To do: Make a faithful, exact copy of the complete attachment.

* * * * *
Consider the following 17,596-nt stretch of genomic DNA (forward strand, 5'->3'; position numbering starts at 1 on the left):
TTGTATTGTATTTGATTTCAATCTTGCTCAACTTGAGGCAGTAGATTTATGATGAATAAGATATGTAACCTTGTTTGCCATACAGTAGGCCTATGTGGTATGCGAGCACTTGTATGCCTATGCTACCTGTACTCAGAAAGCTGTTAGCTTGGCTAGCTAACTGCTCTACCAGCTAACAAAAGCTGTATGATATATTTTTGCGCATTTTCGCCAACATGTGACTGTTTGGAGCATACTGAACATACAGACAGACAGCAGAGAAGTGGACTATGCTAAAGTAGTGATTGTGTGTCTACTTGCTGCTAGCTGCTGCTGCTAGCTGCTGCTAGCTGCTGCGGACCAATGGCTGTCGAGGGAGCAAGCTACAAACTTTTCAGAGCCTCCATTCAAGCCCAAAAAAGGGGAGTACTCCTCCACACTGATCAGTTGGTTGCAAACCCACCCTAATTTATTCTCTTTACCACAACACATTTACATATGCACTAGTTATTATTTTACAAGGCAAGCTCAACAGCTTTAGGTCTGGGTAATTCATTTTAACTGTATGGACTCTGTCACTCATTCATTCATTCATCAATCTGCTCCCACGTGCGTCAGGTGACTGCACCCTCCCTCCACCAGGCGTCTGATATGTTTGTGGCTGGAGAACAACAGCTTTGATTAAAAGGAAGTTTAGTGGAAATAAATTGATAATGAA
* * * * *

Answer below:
Consider the following 17,596-nt stretch of genomic DNA (forward strand, 5'->3'; position numbering starts at 1 on the left):
TTGTATTGTATTTGATTTCAATCTTGCTCAACTTGAGGCAGTAGATTTATGATGAATAAGATATGTAACCTTGTTTGCCATACAGTAGGCCTATGTGGTATGCGAGCACTTGTATGCCTATGCTACCTGTACTCAGAAAGCTGTTAGCTTGGCTAGCTAACTGCTCTACCAGCTAACAAAAGCTGTATGATATATTTTTGCGCATTTTCGCCAACATGTGACTGTTTGGAGCATACTGAACATACAGACAGACAGCAGAGAAGTGGACTATGCTAAAGTAGTGATTGTGTGTCTACTTGCTGCTAGCTGCTGCTGCTAGCTGCTGCTAGCTGCTGCGGACCAATGGCTGTCGAGGGAGCAAGCTACAAACTTTTCAGAGCCTCCATTCAAGCCCAAAAAAGGGGAGTACTCCTCCACACTGATCAGTTGGTTGCAAACCCACCCTAATTTATTCTCTTTACCACAACACATTTACATATGCACTAGTTATTATTTTACAAGGCAAGCTCAACAGCTTTAGGTCTGGGTAATTCATTTTAACTGTATGGACTCTGTCACTCATTCATTCATTCATCAATCTGCTCCCACGTGCGTCAGGTGACTGCACCCTCCCTCCACCAGGCGTCTGATATGTTTGTGGCTGGAGAACAACAGCTTTGATTAAAAGGAAGTTTAGTGGAAATAAATTGATAATGAA